World Socialist Web Site reporters yesterday spoke with students outside the Jussieu campus of the University of Paris. Students have gone on strike and have blockaded the campus entrance. Academic staff have also gone on strike in solidarity with the students’ anti-CPE protest.
Audrey, an English student, hopes to become a teacher. “I’m not in an organisation or union, I’m just a student,” she said. “I hope that the CPE will be withdrawn—I think we’ll achieve that. But the problem is that we don’t only want to get rid of the CPE, because beyond this measure is the entire equality of opportunity law which contains unacceptable things—apprenticeships at 14, night work at 15—these all represent a regression which cannot be allowed.
“We must make people realise that we are not just fighting the CPE. We have a range of demands. There are also the issues of the number of posts being offered teaching graduates, the demands of the research students and workers, and we also want the release of the university and high school students who were arrested last year in the fight against [former education minister] Fillon’s education reforms.”
The WSWS asked if she thought the anti-CPE movement should aim to remove the government. “Yes, but for what other government?” she replied. “That’s the question, but I don’t have an answer. Villepin is making it a personal issue. If he resigns, that might solve the problem, but only in the very short term, because the person who replaces him won’t be any better. I’m talking about politicians in general today. In my opinion, they are all more or less the same.”
Audrey was critical of the role of the trade unions. “In Jussieu, we’ve been organised for three weeks now, and we’ve closed the university down, but the trade unions have shown little interest. They’ve expressed their support and then waited for us—if we hadn’t got going, the trade unions would have done nothing.”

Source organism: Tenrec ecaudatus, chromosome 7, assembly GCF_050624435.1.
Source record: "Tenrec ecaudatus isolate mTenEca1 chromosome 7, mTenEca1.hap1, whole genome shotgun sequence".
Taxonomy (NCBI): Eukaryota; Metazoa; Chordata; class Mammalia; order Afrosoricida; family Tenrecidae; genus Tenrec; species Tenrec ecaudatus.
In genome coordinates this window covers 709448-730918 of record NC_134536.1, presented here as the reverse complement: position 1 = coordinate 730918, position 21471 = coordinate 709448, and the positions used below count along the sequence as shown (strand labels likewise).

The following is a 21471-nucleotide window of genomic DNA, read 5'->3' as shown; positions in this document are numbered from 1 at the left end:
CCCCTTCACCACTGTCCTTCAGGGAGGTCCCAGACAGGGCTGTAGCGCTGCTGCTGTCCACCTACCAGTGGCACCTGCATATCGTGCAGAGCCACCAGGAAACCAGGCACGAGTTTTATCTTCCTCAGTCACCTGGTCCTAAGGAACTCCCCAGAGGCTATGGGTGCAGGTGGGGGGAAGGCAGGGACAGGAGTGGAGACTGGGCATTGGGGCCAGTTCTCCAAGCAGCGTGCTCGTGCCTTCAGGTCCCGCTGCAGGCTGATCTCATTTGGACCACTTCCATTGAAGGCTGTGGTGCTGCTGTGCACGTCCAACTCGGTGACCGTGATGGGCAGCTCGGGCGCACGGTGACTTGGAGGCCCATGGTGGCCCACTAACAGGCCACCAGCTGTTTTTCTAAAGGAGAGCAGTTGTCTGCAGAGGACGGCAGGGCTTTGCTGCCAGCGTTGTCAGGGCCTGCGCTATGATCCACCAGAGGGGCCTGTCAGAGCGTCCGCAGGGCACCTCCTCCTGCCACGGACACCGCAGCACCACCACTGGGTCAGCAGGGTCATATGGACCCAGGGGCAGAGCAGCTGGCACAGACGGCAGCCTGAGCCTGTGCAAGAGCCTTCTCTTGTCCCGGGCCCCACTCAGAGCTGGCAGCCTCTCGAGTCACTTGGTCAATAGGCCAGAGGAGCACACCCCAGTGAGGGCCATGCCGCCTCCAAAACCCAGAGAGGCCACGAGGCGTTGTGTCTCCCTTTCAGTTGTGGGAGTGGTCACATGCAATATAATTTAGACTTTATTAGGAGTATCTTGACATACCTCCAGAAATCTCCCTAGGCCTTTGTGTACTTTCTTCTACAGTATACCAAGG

Hicham, another student from the university, also spoke with the WSWS. “The CPE will soon affect me, as I will soon be exposed as a job seeker. With the CPE, the boss can fire you at any moment without giving a reason. To get a flat or to take out a loan, you have to be an established employee.
“The main cause of last year’s riots in the suburbs was job discrimination, and the CPE is making the situation worse. Even if the government bans discrimination at the interview level, people will later be able to be sacked at any time. If, for example, businesses were obliged to take on a quota of immigrants, this wouldn’t prevent the employer from later sacking them.”
The WSWS asked Hicham what the anti-CPE protests would produce. “The government will re-jig the CPE—a bit of dressing up to hide its real effects,” he replied. “But if the demonstrations continue, the CPE can be got rid of. The law affects everybody—all workers, even those with permanent jobs. In the future, there will be sackings and these workers will be looking for jobs, they’ll be faced with the same kind of problem. So we need a general movement to oppose the government and fight this issue. The problems we’re facing now prove that the capitalist system is unworkable. The right-wing government is not capable of satisfying both the boss and the worker. A general movement to mobilise the workers in France and elsewhere is also necessary. The CPE will be copied in other countries. An international movement will be necessary to stop this work contract.”